On December 3, 2014, the U. S. Food and Drug Administration granted accelerated approval for BLINCYTOTM (blinatumomab) for the treatment of Philadelphia chromosome-negative relapsed or refractory B-cell precursor acute lymphoblastic leukemia (ALL).
Acute lymphoblastic lymphoma (ALL) is a fast-growing cancer of the white blood cells. Relapsed/refractory ALL in adults has a dismal prognosis, with only 35–40 percent of patients reaching a remission and a median overall survival of 4–6 months. Relapsed ALL is currently managed with stem cell transplantation and chemotherapy.
BLINCYTOTM is a bispecific CD19-directed CD3 T-cell engager that activates a patients T cells when it binds to the CD19-expressing target cell. Activation of the T cells in the immune system results in release of inflammatory cytokines that fight the cancer.
BLINCYTOTM approval was based on the achievement of durable complete remission (CR) and response with a reduction in minimal residual disease (MRD) to less than 10-4 in a multicenter single-arm trial that enrolled 185 patients with ALL. In this trial BLINCYTOTM was administered by continuous infusion for 4 weeks of a 6-week cycle and one to two cycles were used for induction and three cycles for consolidation. In this study 32% of patients attained a CR with 2 cycles of treatment and the response lasted and average of 6.7 months.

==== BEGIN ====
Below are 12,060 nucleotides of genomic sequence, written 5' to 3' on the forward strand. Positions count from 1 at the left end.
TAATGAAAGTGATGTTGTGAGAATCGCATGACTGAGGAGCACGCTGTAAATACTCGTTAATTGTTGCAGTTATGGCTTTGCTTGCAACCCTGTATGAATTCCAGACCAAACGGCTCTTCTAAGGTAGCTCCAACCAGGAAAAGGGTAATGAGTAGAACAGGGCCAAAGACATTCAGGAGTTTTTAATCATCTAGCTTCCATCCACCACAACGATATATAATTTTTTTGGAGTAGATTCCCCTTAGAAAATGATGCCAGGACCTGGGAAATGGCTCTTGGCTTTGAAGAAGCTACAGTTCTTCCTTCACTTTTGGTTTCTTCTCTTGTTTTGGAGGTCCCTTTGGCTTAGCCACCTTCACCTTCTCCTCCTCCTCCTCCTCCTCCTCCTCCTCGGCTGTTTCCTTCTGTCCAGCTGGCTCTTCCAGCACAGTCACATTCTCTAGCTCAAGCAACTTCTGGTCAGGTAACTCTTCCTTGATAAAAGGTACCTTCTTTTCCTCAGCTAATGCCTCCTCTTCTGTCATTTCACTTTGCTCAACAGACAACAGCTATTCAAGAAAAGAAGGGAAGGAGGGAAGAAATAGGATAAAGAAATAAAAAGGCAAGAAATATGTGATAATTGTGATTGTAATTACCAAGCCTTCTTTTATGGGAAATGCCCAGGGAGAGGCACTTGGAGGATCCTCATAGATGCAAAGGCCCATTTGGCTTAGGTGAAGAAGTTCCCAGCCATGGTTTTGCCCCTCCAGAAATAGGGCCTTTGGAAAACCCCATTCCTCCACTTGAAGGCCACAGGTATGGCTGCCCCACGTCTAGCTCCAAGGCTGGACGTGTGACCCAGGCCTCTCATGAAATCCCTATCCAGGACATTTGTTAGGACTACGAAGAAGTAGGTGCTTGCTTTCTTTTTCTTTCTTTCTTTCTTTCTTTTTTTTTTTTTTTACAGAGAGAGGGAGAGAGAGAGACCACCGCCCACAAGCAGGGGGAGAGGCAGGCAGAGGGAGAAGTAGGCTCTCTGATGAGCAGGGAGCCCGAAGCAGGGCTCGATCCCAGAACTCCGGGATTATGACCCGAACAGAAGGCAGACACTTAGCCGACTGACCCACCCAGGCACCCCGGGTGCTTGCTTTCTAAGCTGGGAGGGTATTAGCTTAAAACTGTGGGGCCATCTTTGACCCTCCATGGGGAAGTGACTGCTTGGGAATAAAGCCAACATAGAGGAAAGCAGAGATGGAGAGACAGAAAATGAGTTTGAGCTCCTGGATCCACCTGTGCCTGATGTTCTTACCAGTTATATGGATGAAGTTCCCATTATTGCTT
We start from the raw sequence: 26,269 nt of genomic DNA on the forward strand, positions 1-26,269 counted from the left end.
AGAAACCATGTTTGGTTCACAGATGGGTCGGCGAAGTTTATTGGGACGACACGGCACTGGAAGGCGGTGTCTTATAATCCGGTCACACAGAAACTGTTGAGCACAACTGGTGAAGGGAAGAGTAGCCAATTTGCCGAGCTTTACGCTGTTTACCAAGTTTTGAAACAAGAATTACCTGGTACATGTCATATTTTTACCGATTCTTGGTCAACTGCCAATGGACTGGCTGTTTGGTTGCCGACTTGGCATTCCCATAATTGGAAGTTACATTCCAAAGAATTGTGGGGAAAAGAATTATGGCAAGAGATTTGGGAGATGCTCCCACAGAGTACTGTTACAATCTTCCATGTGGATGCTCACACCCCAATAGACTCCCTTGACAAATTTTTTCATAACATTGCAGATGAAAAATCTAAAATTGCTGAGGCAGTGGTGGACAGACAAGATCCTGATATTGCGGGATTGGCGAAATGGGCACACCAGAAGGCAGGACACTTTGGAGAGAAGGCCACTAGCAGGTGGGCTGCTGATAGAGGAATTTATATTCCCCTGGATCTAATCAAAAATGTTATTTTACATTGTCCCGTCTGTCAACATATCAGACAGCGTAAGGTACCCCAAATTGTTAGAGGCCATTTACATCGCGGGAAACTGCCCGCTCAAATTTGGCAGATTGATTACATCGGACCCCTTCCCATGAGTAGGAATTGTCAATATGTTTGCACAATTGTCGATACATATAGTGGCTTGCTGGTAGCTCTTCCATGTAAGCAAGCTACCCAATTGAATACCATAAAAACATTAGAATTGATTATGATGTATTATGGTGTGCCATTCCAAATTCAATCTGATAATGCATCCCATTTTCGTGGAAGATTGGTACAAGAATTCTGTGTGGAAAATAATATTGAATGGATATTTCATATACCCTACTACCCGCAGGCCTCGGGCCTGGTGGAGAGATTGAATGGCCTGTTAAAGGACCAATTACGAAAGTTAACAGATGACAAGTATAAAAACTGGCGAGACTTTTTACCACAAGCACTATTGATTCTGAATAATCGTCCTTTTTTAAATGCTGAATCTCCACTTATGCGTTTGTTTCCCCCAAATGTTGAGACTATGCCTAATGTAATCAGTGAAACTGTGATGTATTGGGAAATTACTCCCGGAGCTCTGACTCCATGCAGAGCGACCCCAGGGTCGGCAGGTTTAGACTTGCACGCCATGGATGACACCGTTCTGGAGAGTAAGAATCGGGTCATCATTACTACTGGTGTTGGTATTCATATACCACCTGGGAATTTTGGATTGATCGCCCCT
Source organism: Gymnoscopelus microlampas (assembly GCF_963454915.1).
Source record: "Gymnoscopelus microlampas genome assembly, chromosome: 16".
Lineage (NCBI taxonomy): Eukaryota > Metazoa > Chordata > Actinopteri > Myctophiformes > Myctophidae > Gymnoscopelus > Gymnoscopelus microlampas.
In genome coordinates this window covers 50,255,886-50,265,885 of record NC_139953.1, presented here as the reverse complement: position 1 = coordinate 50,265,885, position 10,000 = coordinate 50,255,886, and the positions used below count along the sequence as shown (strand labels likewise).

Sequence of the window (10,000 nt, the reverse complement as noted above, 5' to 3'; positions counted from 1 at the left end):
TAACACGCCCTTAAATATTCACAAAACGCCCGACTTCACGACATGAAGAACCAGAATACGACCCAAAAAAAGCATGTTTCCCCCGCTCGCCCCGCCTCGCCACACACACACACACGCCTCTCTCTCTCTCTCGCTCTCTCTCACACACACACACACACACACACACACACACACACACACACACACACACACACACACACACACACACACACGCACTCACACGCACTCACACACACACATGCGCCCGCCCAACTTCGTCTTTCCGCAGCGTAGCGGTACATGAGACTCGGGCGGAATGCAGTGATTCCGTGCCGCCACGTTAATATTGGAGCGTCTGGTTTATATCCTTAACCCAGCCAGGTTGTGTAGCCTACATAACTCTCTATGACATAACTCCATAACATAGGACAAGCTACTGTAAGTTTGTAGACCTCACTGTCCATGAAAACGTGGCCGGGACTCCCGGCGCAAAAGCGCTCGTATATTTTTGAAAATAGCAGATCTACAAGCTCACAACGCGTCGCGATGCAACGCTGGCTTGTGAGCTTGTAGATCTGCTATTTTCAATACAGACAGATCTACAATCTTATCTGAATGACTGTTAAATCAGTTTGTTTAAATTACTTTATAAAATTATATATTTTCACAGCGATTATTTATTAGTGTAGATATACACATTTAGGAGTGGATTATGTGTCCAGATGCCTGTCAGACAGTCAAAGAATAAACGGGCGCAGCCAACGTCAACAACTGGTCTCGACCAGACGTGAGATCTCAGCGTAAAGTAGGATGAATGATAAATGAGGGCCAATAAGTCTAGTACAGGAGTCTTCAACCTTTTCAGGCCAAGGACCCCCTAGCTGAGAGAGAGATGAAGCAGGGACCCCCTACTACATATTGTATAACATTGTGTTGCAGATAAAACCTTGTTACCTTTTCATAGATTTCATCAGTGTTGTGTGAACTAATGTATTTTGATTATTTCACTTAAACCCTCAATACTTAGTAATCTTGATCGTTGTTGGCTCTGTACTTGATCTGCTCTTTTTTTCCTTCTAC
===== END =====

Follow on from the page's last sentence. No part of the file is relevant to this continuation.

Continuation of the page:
Safety was evaluated and reported in 212 patients who treated with BLINCYTOTM. The most common adverse reactions were fever (62%), headache (36%), peripheral edema (25%), febrile neutropenia (25%), nausea (25%), low potassium (23%), rash (21%), tremor (20%), and constipation (20%). Neurological toxicity occurred in approximately 50% of patients and was a frequent reason for interruption of therapy. Cytokine release syndrome was reported in 11% of the patients including both life-threatening and fatal events.
BLINCYTOTM represents a new and novel treatment option for patients battling ALL. Additional clinical trials will be performed with BLINCYTOTM alone or in combination with other anti-ALL therapies in order to determine how best to improve treatment of ALL.
Copyright © 2018 CancerConnect. All Rights Reserved.